In Iran, it seems, old antishah politicians never die. They just go underground.

Commensurate with the Moslem clergy's steady consolidation of power in the 16 months since the February 1979 revolution has been the disappearance of the secular moderates and liberals, the heirs of Mohammed Mossadegh's early 1950s National Front, who were originally at the forefront of the movement that toppled the shah.

It has become part of the Islamic republic's revolutionary mythology that the mullahs launched the movement. In fact, it was the very people that Ayatollah Ruhollah Khomeini and his clerical followers now scorn, Iranian intellectuals, who in the late summer and fall of 1977 began to test the limits of the shah's authority and organized the first major antigovernment demonstrations in public in 14 years.

While people like Abol Hassan BaniSadr, now president, and Sadegh Ghotbzadeh, now foreign minister, were in self-imposed exile in Paris, while Khomeini was in shah-imposed exile in Iraq, and while most to the mullahs who now hold high positions were in obscurity, the dissident politicians of the old school began to speak out in Iran against the shah at the risk of arrest, beatings, bombing or worse.

Their mistake, some now admit, as to rally behind Khomeini for the sake of unity, thinking that he and his clerical followers would retire to Qom after the shah was overthorwn and let them run the country.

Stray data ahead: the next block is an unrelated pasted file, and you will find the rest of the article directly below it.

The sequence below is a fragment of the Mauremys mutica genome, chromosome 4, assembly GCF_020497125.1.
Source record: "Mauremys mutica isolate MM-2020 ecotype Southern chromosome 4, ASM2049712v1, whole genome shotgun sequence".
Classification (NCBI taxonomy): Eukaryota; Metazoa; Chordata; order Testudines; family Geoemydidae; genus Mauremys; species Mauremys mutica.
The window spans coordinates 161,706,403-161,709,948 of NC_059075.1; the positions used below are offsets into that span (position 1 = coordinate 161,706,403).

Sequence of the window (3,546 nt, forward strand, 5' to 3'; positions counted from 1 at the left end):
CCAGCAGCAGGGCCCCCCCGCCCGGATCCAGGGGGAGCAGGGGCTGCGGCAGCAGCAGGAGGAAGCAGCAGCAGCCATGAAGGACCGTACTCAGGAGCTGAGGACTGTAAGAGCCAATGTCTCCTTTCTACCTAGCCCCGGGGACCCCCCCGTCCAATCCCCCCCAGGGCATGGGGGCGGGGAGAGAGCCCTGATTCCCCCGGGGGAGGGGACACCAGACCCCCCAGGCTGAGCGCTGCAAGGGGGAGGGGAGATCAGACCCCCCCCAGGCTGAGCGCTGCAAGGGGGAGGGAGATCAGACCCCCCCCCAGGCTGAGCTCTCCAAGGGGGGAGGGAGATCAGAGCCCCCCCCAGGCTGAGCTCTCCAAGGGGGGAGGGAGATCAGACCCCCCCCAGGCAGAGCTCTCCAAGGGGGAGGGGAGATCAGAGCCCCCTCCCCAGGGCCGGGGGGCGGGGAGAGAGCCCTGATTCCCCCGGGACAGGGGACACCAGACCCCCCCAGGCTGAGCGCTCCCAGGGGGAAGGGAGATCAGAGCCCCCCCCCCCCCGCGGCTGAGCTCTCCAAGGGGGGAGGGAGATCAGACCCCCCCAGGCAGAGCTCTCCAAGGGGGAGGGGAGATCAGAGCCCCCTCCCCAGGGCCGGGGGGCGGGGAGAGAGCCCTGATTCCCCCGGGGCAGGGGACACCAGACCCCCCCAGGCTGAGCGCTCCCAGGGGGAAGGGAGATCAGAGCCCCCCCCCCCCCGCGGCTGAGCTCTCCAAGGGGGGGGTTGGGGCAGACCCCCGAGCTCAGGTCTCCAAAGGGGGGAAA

During 1978, the old National Front politicians and other moderates lost the leadership of the antishah opposition movement to the militant Moslem clergy, which proved better able to channel public discontent and succesfully put forward Khomeini's ill defined concept of an Islamic republic as an alternative to the monarchy.

The National Front chiefs failed to mobilize the public as Mossadegh had, and young Iranians complained that the group was stodgy and unwilling to share authority with them.

Like many other Iranians who sought to replace the shah's dictatorship with a democracy, these moderate leaders underestimated the mullah's willingness to get involved in politics.

Where are they now?

Some of th moderates have gone into hiding in Iran after clerical calls for their arrest. Others have fled the country. Some have been jailed and several have joined the new regime in some capacity. Two prominent ayatollahs who are out of favor with the current rulers are under virtual house arrest in Qom.

The disappearance of the moderates has left Iran's middle class virtually leaderless. The result has been polarization and a leftward drift by many moderates who expected the revolution to bring democracy to Iran.

Lately the left too has fallen under the clerical steamroller, and some groups have been forced underground. A notable survivor has been the pro-Moscow Tudeh Communist Party, whose line has been to staunchly support Khomeini despite glaring ideological incompatibilities.

The eclipse of the Iranian moderates began a year ago when demonstrations against clerical abuses were broken up by club-wielding mobs of Khomeini supporters unleashed by right-wing clerics.

The seizure of the U.S. Embassy by militant Moslems Nov. 4 gave new impetus to the drive against the moderates, and several were denounced through the publication of embassy documents describing their contacts with American diplomats.

The embassy seizure also precipitated the resignation of the relatively moderate government of prime minister Mehdi Bazargan, a former member of the National Front.